Parents all across Texas are unmarried or divorced. Many of these mothers and fathers pay or receive child support.
Despite how common child support orders are, there are numerous misconceptions about them. Parents who believe these myths can find themselves in upsetting positions, so it is crucial to clarify some fallacies regarding child support.
Myth: Child support is a punishment for non-custodial parents
Parents ordered to pay child support often feel it is a punishment. However, support is in place to ensure both parents are making contributions to the children’s well-being. The money is for their benefit. It is not to punish one parent or reward the other.
Myth: Only fathers pay child support
While there was a time when custody was typically given to mothers and fathers paid child support, the law does not require this. Per Texas child support laws, the courts can order any non-custodial parent to pay support, whether that is the father or mother. If parties share custody equally, the higher-earning party will typically pay support.
Myth: You can’t change child support orders
As long as a court order is in place, parents must comply with it. That said, parties can seek to modify an order. Knowing this is critical because parents’ circumstances and a child’s needs change over the years. If an order is no longer appropriate or fair, you can request that the courts recalculate support amounts and modify the order.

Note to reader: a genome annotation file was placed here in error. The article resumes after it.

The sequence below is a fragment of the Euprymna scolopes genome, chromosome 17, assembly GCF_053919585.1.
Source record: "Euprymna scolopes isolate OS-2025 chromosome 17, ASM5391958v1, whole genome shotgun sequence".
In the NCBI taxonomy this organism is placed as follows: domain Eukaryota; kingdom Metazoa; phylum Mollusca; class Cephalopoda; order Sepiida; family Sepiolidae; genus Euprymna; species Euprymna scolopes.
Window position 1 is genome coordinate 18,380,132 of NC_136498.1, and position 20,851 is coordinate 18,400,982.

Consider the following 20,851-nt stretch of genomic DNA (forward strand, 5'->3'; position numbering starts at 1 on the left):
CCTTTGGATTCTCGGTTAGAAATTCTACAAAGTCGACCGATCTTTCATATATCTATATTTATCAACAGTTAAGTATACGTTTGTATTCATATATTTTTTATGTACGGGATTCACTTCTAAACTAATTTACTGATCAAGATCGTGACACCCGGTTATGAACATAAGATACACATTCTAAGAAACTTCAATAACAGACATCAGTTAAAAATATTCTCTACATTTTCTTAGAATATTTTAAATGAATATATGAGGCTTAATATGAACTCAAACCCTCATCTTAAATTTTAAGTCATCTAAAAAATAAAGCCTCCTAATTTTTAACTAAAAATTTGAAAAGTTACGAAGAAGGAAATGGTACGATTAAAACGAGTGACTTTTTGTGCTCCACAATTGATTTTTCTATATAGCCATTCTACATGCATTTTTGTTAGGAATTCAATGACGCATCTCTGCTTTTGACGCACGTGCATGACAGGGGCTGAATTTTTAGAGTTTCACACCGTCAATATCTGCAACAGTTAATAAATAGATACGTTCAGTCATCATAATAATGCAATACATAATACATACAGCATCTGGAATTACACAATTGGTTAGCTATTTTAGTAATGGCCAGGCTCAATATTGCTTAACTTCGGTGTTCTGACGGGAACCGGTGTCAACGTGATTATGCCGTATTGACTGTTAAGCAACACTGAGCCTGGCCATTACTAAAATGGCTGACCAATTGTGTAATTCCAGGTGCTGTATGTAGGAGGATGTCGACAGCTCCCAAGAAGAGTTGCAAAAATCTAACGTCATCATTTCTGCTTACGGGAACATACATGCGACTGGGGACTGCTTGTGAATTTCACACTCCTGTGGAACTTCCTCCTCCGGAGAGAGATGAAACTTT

Myth: Parents can withhold visitation from a delinquent parent
If you fail to pay child support, there will be consequences. However, not being able to see your child during your scheduled parenting time is not one of those consequences. In other words, parents cannot keep a child from a parent, even if that parent has not paid support.
Believing these myths can mean losing money and time with your child, so parents should not make legal decisions or agreements about support without legal counsel. Getting accurate answers can help you protect your child and your rights as their parent.